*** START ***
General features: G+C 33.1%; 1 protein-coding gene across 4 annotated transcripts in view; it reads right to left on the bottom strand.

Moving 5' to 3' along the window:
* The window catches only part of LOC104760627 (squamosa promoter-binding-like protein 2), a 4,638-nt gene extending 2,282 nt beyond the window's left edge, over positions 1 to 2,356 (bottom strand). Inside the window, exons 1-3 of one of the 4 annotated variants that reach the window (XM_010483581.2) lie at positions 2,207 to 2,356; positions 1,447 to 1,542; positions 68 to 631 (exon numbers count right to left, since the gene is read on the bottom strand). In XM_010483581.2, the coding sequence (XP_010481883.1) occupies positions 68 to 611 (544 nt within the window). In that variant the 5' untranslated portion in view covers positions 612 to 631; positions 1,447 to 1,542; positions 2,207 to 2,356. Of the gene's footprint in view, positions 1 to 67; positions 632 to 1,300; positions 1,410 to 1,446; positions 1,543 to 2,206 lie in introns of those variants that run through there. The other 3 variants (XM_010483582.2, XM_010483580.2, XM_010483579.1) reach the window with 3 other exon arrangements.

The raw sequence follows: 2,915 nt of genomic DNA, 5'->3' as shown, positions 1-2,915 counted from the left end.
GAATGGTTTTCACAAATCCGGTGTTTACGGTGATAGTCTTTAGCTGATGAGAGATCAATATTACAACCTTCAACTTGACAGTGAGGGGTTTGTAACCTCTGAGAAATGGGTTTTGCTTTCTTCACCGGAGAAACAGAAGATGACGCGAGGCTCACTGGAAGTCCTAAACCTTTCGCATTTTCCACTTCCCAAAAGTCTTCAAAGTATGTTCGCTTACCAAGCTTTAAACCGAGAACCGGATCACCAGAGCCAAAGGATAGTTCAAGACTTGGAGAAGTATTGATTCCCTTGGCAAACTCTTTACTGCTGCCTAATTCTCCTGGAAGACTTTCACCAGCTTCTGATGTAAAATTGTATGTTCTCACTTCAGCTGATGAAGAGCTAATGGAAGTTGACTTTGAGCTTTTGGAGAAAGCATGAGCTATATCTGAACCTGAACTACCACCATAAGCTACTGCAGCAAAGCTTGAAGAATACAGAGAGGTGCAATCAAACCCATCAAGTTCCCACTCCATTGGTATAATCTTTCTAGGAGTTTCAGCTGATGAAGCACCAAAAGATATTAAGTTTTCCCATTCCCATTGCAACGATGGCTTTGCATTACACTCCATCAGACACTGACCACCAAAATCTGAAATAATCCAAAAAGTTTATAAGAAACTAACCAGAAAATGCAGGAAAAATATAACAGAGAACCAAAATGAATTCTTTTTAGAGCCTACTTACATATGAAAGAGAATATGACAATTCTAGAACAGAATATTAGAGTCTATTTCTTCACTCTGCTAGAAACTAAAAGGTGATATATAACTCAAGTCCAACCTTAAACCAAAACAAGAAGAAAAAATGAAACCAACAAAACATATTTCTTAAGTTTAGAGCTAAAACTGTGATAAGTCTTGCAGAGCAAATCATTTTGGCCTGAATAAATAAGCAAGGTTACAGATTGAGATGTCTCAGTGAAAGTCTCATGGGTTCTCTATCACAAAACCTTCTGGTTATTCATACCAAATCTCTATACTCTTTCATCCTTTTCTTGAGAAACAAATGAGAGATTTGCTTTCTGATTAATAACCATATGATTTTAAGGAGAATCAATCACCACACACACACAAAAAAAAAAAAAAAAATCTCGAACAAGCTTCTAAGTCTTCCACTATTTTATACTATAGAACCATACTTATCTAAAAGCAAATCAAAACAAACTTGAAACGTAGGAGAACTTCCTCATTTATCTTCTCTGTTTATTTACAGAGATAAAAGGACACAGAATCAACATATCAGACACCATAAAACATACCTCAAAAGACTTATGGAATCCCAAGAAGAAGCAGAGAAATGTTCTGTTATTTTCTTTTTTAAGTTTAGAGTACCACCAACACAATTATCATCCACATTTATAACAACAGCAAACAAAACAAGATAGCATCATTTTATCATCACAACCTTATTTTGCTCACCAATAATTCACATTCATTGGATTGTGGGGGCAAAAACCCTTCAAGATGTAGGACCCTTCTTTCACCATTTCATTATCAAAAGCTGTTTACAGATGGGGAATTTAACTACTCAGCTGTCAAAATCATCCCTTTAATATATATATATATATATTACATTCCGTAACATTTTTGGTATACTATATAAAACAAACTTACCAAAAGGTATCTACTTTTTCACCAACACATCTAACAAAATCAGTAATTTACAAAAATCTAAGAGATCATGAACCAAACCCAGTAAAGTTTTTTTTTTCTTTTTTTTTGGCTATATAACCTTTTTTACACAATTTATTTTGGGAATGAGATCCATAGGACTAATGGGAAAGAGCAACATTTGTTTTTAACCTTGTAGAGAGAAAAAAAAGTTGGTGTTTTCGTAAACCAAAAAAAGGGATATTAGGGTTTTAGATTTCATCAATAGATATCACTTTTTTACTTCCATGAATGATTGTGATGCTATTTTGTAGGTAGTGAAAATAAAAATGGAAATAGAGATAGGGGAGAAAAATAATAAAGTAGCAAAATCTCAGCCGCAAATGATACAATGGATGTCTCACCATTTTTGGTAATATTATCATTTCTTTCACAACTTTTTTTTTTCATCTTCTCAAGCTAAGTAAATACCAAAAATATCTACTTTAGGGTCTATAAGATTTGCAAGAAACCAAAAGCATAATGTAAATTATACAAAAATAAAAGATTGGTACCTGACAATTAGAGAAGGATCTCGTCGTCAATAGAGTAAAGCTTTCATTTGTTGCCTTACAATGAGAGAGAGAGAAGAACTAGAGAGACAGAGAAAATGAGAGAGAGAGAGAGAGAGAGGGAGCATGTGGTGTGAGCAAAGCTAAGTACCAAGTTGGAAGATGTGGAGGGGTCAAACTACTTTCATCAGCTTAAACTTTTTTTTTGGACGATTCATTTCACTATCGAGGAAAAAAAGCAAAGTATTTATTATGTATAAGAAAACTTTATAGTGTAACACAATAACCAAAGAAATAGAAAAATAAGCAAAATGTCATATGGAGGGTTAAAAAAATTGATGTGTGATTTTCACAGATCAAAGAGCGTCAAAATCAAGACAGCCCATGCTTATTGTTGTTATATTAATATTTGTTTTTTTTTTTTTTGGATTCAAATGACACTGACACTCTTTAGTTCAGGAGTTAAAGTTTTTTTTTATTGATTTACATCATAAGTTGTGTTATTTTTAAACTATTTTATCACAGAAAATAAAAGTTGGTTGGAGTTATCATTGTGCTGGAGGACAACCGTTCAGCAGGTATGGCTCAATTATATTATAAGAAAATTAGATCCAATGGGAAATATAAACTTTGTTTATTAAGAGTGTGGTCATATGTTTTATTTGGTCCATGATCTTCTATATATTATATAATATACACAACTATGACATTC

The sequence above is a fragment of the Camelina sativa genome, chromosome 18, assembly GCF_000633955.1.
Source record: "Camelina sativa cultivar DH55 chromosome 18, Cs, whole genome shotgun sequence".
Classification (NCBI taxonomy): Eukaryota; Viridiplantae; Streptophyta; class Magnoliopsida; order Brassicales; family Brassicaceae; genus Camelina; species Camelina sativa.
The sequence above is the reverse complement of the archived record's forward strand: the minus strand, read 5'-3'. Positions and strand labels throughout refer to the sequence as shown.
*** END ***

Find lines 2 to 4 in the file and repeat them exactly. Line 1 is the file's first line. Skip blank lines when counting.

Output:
Moving 5' to 3' along the window:
* The window catches only part of LOC104760627 (squamosa promoter-binding-like protein 2), a 4,638-nt gene extending 2,282 nt beyond the window's left edge, over positions 1 to 2,356 (bottom strand). Inside the window, exons 1-3 of one of the 4 annotated variants that reach the window (XM_010483581.2) lie at positions 2,207 to 2,356; positions 1,447 to 1,542; positions 68 to 631 (exon numbers count right to left, since the gene is read on the bottom strand). In XM_010483581.2, the coding sequence (XP_010481883.1) occupies positions 68 to 611 (544 nt within the window). In that variant the 5' untranslated portion in view covers positions 612 to 631; positions 1,447 to 1,542; positions 2,207 to 2,356. Of the gene's footprint in view, positions 1 to 67; positions 632 to 1,300; positions 1,410 to 1,446; positions 1,543 to 2,206 lie in introns of those variants that run through there. The other 3 variants (XM_010483582.2, XM_010483580.2, XM_010483579.1) reach the window with 3 other exon arrangements.

The raw sequence follows: 2,915 nt of genomic DNA, 5'->3' as shown, positions 1-2,915 counted from the left end.